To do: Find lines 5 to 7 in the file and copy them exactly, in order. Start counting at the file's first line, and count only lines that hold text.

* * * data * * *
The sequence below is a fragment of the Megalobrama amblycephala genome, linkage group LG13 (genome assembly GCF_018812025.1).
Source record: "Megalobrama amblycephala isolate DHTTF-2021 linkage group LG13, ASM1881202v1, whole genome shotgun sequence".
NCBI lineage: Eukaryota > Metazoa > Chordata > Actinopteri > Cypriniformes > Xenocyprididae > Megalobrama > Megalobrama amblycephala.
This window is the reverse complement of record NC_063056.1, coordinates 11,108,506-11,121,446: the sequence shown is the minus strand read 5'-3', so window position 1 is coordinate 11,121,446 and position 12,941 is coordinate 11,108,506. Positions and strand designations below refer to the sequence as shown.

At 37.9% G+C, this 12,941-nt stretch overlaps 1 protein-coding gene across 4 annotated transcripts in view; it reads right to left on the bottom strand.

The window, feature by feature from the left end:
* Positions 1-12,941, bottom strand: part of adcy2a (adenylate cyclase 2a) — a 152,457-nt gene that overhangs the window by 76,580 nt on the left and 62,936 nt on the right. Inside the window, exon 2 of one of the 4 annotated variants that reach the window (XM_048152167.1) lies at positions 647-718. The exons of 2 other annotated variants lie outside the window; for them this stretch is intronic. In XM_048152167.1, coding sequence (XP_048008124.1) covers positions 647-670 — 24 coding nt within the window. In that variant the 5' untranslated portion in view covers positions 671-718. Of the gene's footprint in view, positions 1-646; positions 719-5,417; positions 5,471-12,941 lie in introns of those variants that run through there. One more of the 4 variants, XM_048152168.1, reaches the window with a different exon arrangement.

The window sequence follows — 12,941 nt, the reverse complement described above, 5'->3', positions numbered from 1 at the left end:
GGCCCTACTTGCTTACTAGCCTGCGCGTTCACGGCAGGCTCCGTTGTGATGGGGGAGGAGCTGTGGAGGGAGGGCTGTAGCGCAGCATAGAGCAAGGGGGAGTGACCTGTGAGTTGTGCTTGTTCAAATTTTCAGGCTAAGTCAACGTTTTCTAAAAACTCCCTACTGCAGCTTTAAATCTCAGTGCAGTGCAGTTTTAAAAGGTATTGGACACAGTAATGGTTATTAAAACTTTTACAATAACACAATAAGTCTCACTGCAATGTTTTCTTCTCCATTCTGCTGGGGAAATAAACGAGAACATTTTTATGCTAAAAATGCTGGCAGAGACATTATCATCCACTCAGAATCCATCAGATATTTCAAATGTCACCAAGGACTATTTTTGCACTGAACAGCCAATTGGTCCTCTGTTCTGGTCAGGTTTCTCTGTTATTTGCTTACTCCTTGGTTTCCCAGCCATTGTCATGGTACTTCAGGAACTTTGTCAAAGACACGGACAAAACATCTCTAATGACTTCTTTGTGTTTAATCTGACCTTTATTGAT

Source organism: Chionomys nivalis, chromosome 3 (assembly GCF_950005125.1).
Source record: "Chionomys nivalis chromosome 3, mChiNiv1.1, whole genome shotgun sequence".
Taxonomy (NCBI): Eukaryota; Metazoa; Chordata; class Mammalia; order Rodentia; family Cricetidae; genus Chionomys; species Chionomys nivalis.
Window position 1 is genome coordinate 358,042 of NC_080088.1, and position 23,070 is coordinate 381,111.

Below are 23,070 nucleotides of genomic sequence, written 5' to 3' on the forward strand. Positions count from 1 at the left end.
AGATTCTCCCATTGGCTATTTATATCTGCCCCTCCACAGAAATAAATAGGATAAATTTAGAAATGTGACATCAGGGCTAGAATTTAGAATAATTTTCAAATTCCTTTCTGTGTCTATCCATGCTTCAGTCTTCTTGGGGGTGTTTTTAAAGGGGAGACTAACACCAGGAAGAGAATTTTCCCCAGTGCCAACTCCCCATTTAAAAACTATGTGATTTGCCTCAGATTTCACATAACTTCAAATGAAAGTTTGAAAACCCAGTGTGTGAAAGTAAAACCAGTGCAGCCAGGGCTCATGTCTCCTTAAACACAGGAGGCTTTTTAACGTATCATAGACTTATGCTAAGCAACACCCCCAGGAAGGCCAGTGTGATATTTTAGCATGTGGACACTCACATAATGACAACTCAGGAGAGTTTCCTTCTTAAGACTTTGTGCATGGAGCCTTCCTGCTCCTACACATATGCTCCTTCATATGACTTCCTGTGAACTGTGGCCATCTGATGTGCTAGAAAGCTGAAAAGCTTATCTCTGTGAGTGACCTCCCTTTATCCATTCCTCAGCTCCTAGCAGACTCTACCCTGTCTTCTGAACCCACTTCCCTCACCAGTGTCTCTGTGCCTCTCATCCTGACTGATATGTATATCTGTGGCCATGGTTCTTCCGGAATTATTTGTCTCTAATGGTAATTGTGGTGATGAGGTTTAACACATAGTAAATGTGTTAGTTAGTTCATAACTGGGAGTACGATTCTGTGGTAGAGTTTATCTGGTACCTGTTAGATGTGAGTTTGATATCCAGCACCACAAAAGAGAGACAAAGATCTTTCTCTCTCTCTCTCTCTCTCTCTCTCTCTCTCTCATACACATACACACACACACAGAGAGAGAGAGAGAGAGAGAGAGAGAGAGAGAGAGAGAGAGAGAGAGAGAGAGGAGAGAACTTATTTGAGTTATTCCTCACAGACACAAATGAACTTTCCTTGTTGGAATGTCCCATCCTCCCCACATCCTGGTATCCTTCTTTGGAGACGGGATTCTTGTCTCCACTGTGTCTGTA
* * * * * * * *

At 37.9% G+C, this 12,941-nt stretch overlaps 1 protein-coding gene across 4 annotated transcripts in view; it reads right to left on the bottom strand.

The window, feature by feature from the left end:
* Positions 1-12,941, bottom strand: part of adcy2a (adenylate cyclase 2a) — a 152,457-nt gene that overhangs the window by 76,580 nt on the left and 62,936 nt on the right. Inside the window, exon 2 of one of the 4 annotated variants that reach the window (XM_048152167.1) lies at positions 647-718. The exons of 2 other annotated variants lie outside the window; for them this stretch is intronic. In XM_048152167.1, coding sequence (XP_048008124.1) covers positions 647-670 — 24 coding nt within the window. In that variant the 5' untranslated portion in view covers positions 671-718. Of the gene's footprint in view, positions 1-646; positions 719-5,417; positions 5,471-12,941 lie in introns of those variants that run through there. One more of the 4 variants, XM_048152168.1, reaches the window with a different exon arrangement.